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Schwerin an der Warthe

Martha Johanna Kuschick - the Kuschick family story - Schwerin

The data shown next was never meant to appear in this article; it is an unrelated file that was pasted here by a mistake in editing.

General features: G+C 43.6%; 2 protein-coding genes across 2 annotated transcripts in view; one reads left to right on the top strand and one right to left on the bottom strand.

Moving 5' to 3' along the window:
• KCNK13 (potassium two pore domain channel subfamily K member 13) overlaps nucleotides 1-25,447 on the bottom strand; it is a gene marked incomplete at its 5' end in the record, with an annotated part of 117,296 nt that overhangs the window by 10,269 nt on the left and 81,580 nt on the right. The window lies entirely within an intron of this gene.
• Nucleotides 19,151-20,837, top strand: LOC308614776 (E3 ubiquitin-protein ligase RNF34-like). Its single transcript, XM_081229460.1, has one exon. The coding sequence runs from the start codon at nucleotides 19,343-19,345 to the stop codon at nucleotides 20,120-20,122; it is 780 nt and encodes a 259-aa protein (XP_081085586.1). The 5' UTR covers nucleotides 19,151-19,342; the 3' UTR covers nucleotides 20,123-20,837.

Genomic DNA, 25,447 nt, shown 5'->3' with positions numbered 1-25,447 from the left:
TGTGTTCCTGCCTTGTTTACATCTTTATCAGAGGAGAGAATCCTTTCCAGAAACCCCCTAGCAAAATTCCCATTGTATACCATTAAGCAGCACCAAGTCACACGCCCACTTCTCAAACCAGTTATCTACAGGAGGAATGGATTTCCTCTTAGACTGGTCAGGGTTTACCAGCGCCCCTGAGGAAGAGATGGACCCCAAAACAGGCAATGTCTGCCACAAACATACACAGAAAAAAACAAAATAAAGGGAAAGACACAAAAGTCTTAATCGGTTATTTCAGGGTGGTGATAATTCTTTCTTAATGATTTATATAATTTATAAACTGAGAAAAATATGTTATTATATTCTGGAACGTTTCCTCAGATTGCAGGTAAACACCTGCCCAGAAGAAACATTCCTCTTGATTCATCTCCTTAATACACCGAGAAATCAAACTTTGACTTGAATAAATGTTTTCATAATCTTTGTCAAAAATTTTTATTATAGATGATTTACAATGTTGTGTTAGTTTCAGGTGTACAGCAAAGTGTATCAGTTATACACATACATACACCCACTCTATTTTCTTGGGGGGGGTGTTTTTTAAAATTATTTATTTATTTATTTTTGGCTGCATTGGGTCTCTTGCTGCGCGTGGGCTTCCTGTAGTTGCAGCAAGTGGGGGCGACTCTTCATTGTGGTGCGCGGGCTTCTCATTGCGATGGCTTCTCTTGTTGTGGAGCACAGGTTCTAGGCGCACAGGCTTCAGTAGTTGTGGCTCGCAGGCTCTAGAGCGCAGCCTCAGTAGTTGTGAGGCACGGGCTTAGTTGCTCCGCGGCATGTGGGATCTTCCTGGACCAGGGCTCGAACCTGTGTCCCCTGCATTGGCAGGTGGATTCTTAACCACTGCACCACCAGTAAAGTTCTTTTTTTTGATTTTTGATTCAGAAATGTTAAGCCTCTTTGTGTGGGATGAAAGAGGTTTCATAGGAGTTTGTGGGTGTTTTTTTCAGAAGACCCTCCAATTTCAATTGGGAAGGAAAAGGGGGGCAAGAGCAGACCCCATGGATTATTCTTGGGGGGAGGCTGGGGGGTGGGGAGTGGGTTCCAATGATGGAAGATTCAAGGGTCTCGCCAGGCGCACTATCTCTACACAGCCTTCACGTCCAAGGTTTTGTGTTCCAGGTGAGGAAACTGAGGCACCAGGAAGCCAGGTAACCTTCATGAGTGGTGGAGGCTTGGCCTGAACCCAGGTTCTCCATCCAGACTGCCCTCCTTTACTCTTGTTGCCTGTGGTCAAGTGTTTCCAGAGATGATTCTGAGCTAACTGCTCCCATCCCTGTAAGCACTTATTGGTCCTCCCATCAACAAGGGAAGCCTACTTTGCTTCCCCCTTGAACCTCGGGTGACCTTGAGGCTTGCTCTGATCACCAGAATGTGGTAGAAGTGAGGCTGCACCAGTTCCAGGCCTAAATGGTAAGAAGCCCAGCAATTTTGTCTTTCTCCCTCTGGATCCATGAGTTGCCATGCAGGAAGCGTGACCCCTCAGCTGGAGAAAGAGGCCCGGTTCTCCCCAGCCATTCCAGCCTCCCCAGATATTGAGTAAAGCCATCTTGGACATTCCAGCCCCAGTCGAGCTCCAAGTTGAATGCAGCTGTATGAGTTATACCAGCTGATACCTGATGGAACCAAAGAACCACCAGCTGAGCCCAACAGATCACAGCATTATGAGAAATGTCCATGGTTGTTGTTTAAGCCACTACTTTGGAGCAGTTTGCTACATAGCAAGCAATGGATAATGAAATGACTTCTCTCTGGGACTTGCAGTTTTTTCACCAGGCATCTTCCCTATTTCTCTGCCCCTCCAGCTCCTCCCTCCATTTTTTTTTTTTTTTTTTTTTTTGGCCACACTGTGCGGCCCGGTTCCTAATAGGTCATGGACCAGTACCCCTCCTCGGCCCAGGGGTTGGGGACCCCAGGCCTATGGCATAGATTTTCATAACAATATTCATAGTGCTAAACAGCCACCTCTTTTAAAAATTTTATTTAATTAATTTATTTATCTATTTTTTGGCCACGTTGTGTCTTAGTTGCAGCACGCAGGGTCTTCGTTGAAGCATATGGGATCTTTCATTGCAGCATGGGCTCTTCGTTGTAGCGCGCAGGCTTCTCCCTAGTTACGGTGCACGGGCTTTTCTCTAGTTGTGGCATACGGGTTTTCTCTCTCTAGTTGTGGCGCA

My mother Anna and her family came from the village of Trebisch (Trzebiszewo), not far from Schwerin an der Warthe. After my parents were married they settled down in Schwerin. They had three children, Klara, Hete, Leo, and Martha (myself). My father went away to fight in the First World War and on the day before he was to leave they had a family portrait done in Schwerin. My parents, Gregor and Anna first lived on Lindenstrasse in Schwerin (now Skwierzyna). By the time I was born in 1921, they lived at the Am Stadt Park. I remember a wonderful childhood filled with love and special memories. Schwerin was a wonderful place to grow up. The woods close by were inviting and lovely to walk in. I was the youngest of the children. I went to the St. Nicklaus Catholic church and to the school next door. My mother used to come and wait by the school fence with my lunch many days. I remember that one time the Jewish school at the synagogue in the town was being fixed up and redecorated and the children had no where to go to school so they came to my school. I became good friends with one of the pupils, a girl called Anita Klein. After my father died and we had to move to Wierzebaum (Wierzbno), I lost touch with her; and to this day I do not know what happened to her. My papa loved Christmas and every summer he would go into the woods to select his tree for the following Christmas. On Christmas Eve he would go with Leo and chop down the tree and bring it home to decorate. He only allowed me to help. I felt so special.  Winters were very cold there and yet they were wonderful. I can still remember the crunching sound and the feel of the snow under my feet as she walked to school.  When I was six years old my sister Klara got married. She was my parentís oldest child and the wedding was to be very special. It was held at Billerbecks. There was a band and dancing and wonderful food. All of my motherís sisters came with their families. We had a family portrait taken. All the girls in the wedding party had their hair permed for the occasion and I wanted mine done too. My mother said that I was too young for that but I insisted and I got my perm. It was incredibly curly; not at all what I expected. When I was ten years old, my family moved to Wierzebaum because of papaís job. Shortly thereafter, he was killed and with no where else to go we had to move to Berlin and live with my sister, Klara. I finished school there but sadly things were to change again. My mother was diagnosed with cancer and after a difficult battle, she died in 1938. This made me an orphan before the war even started. I went to secretarial school and met a young officer. We were married in 1941. In February of 1943, I had a little boy, Klaus, I remember very well the bombs dropping over Berlin. Things got very dangerous and so I moved to Meseritz (now Miedzyrzecz) where my sister Hete lived. My daughter Angelika was born in 1944. I had a nice little place to live and I had furnished it with the money I received from my fatherís death benefit. In January of 1945, we could hear the artillery fire on the outskirts of the town. I had to flee Meseritz because the Russian army was fast approaching. I put on four or five layers of clothes; dressed my children in many outfits and loaded the baby carriage and a sled with as much of their clothes and necessities as possible. I walked out of my home, locked the door and started for the train station. (How silly to lock the door.) My deepest regret is that I did not get a special tablecloth that my mother had embroidered for me. It was in the laundry and I did not remember until it was too late. The snow was 2 feet deep and pushing the baby carriage in it was very difficult. By the time I got to the station I only had three wheels. As I approached the station I could see all the people crowding into the station. I was about to go there when a man told me, ď No, donít go that way. Those people are not going anywhere; you go over there to the other side.í He indicated a different area and I hurried to get there. I saw many, many people crowding into box cars and I tried to get my babies and my self onto one. My sister Hete was already there and she saw me coming. We could not get the baby carriage onto the box car because the other people said there is no room for it. My sister grabbed someoneís bicycles and threw them out of the car. She said that now there was room for the carriage, she told them that she had to leave her bicycle behind also. We were packed into the box car like sardines. There was no room to sit. There was no where to go to the toilet. At first everyone just refused to go and held it. But after a while people just had to go. There was a small space where the door closed and some straw there. So gradually, that was the place where we all had to go to the toilet. It was so cold in the box car and I had to chew up food to feed my baby. We were refugees. We were going west; where I did not know; only that it was away from the Russian army. My grandfather, Hyronimus Kuschick lived to old age and the last time I saw him he was 82. It was in 1944 and I had a picture taken with him. He was a nice old man and loved to care for his goats. When the Red Army came hge had to leave all his goats behind and, unfortunately, because he was so old and there was not food to be found anywhere, he died of starvation. I never saw him again after I had to flee from Meseritz. According to later reports, many of the Germans of Schwerin who did not leave when the Russians came, were herded into a building in the middle of the town and killed.  We got off the train in the country and we were sent to work on the farms. It was not so bad because we had good food to eat. We had to work very hard. Then the Russians were close by again. It was terrible. The soldiers came to the villages and farms every night and took the women and young girls away and did terrible things to them. One of the girls that I knew killed herself because she could not take it anymore. Each night I would leave my babies with an old woman on the farm and I would go hide in the rafters above the pig sty to avoid being taken. The farmerís wife was so very good to me. I was trying to get to the west where my husband was. I donít know how I survived the war, but I did. After the war I ended up getting a divorce and I met an English soldier. He was so good to me and my son.  He took me to England and we started a new life there. In 1964 we emigrated to the United States where my sister Klara now lived.